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Parce qu’enfant, j’ai été affublée par mes parents de bien des noms d’oiseaux et d’animaux, j’ai retrouvé  avec nostalgie au fil des pages un petit lapin et un chou (le gâteau, pas le légume!). J’ai aussi été surprise par certains de ces surnoms (mais je ne vous dirai pas lesquels, pour vous ménager la surprise); mes enfants en ont également trouvé certains cocasses! Et puis la fin est tellement mignonne qu’on ne peut pas résister et qu’on retourne avec plaisir à la première page…

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I’m afraid Soledad Bravi’s book Bonne nuit will be to a foreign speaker a bit like Marmite, you know the dark substance that many people love to spread on toast in England?

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You either love it because it is quirky, cute, and a fun way to wind down at the end of a long day, or you hate it because you find it utterly bizarre. Me? I love it and not only because it shows the richness of the French language. To me and my kids, it really is a feel good book, and one that we sometimes like to act out (if we do not read it before bedtime).

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The unconventional character of some of the names used in this book will often generate a good laugh. So I guess if you do not take things too seriously, this book is likely to appeal to you and your kids. In any case, it is a great way to polish your French and to revise your animal and bugs’s names. So, bonne nuit mes chatons!

Have you had your dose of Rabbityness today?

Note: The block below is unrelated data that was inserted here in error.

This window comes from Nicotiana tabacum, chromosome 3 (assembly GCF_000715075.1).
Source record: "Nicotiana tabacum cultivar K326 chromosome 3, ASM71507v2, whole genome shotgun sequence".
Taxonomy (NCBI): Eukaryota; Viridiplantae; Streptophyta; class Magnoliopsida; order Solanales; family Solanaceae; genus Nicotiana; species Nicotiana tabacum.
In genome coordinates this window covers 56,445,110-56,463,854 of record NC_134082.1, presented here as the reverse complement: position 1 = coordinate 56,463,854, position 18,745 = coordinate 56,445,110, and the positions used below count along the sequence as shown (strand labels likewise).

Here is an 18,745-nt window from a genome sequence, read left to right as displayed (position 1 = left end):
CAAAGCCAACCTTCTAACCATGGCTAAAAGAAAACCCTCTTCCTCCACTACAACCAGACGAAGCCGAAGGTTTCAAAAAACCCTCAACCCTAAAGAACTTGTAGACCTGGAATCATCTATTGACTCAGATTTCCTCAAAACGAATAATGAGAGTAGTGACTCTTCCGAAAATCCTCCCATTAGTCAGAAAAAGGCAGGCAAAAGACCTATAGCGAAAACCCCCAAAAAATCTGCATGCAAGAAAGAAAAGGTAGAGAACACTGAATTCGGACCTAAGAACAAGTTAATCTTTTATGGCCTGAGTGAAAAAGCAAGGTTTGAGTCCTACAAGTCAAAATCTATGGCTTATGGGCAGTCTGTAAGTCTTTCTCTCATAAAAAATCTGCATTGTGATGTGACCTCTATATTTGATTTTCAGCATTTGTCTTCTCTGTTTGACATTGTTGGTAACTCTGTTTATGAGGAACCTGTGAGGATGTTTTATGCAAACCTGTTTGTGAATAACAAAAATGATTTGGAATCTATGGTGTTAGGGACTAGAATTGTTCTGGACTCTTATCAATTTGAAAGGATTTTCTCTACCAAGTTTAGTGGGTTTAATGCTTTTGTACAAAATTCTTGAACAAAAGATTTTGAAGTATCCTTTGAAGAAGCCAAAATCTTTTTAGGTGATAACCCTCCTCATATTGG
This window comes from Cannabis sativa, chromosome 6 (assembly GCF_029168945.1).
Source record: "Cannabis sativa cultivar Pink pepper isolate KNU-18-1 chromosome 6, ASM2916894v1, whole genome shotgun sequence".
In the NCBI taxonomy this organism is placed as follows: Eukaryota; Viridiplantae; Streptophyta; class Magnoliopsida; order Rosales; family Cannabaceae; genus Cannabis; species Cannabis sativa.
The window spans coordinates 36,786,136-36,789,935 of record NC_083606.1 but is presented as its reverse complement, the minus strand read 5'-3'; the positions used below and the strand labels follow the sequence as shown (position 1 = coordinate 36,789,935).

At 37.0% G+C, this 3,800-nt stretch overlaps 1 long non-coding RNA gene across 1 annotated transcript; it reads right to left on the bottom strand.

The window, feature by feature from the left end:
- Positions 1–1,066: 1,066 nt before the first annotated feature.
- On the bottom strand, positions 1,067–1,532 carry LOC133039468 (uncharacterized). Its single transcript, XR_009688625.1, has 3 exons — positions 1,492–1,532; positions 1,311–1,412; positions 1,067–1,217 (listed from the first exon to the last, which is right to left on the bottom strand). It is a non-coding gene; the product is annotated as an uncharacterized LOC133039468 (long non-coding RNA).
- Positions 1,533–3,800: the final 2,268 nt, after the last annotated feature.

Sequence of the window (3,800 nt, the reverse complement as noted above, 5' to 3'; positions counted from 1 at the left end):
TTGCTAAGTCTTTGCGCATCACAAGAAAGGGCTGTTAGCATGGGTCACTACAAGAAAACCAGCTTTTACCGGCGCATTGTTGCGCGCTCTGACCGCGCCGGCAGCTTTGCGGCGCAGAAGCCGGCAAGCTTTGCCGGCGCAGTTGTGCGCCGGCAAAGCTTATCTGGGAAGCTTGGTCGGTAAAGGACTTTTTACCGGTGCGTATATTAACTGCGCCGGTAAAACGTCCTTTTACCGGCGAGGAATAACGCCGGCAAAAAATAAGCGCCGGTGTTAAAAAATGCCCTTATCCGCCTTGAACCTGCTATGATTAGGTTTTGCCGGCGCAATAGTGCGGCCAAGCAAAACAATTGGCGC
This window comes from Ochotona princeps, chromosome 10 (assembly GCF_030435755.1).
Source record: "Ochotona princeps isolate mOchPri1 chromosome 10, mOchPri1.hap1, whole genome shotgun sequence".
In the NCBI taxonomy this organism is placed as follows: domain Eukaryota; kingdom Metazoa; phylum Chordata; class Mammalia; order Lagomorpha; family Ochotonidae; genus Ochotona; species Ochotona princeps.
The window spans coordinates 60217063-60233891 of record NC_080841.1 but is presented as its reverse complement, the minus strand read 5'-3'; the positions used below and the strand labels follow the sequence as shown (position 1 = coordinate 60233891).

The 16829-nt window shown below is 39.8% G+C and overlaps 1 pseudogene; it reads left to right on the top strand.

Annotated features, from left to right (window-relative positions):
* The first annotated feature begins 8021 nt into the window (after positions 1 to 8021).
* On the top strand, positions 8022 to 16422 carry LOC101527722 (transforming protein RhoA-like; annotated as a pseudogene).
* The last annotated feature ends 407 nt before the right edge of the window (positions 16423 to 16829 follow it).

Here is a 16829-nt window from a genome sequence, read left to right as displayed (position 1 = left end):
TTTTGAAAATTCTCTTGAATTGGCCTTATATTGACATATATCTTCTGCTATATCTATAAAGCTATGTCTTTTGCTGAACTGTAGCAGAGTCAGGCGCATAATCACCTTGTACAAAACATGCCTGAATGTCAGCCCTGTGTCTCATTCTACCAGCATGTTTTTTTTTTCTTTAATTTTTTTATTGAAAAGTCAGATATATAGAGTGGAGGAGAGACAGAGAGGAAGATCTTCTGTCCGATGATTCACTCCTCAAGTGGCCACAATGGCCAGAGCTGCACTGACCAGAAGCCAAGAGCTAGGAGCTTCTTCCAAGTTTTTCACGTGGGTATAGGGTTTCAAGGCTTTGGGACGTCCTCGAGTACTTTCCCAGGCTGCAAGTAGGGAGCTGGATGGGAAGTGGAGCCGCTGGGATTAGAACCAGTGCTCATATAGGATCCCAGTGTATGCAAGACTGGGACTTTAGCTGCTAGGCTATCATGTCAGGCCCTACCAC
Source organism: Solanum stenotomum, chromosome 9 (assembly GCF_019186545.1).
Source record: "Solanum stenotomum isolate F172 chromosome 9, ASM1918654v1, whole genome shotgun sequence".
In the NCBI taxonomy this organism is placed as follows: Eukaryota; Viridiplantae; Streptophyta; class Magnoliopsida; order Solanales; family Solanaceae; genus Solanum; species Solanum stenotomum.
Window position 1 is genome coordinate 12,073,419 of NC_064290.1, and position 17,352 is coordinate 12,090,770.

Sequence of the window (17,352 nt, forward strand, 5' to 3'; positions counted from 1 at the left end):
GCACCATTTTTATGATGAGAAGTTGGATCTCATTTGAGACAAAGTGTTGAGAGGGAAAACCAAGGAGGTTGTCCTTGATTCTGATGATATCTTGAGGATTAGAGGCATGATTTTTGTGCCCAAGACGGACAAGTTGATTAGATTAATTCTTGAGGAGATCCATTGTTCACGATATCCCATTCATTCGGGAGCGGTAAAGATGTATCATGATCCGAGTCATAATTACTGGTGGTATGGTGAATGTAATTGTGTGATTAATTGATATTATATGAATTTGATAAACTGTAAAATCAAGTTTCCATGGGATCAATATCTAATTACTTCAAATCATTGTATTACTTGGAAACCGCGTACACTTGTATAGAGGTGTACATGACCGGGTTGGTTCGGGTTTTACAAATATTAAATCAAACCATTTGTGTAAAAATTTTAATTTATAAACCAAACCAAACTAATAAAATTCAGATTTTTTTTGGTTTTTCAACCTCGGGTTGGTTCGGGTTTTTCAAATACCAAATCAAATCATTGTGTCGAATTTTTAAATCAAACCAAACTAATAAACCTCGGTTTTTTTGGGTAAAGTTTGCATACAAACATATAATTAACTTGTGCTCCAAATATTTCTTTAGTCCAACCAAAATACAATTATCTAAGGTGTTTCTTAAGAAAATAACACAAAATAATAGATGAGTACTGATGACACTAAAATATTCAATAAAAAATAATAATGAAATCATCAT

Now you are probably wondering what on earth this title means?!  And unless you know Jo Empson‘s work, the title of this post  will indeed remain obscure. Empson’s  illustrations are visually stunning and the cover was certainly what appealed to my son when his eye caught Rabbityness at the library

Rabbityness is the story of a very special rabbit who likes doing rabbity things such as hopping and burrowing.

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But unlike other rabbits, he also likes doing unrabbity things like painting and making music. And this is what makes him truly special. So special in fact that he fills the woods with colour and music, and makes all the other rabbits catch his happiness.

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But one day, rabbit disappears and the woods become quiet and grey, that is until the other rabbits find in the deep dark hole that he has left, a pile of things to inspire them to do unrabbity things too.

By remembering him, and by using the instruments and tools he has left, the rabbits fill the woods with colour and music, and feel happy again.

Now, expect questions when you will be reading this book as the rabbit’s sudden and unexplained disappearance was puzzling to both my children. But I found it an interesting blank or void. You may want to discuss loss and pain, or some less abstract possible scenarios, this is your choice, and I definitely appreciate the freedom this book gives you in terms of where you want to take it.

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Because the end is colorful and full of joy, younger readers may even forget about the grey and somewhat scary episode in the middle of the story. But whatever you make of the plot, this is an explosion of colour, a great incentive to take your painting kit and (or) your favourite music outside and to enjoy it all together. Come on, you know cleaning up won’t be as bad if the painting is done outside! And if messiness is not your kind of thing, why not improvise a disco in the garden or the park? Happiness and joy do not need to be time or material intensive!

 

Rita et Machin à la plage, un duo d’enfer!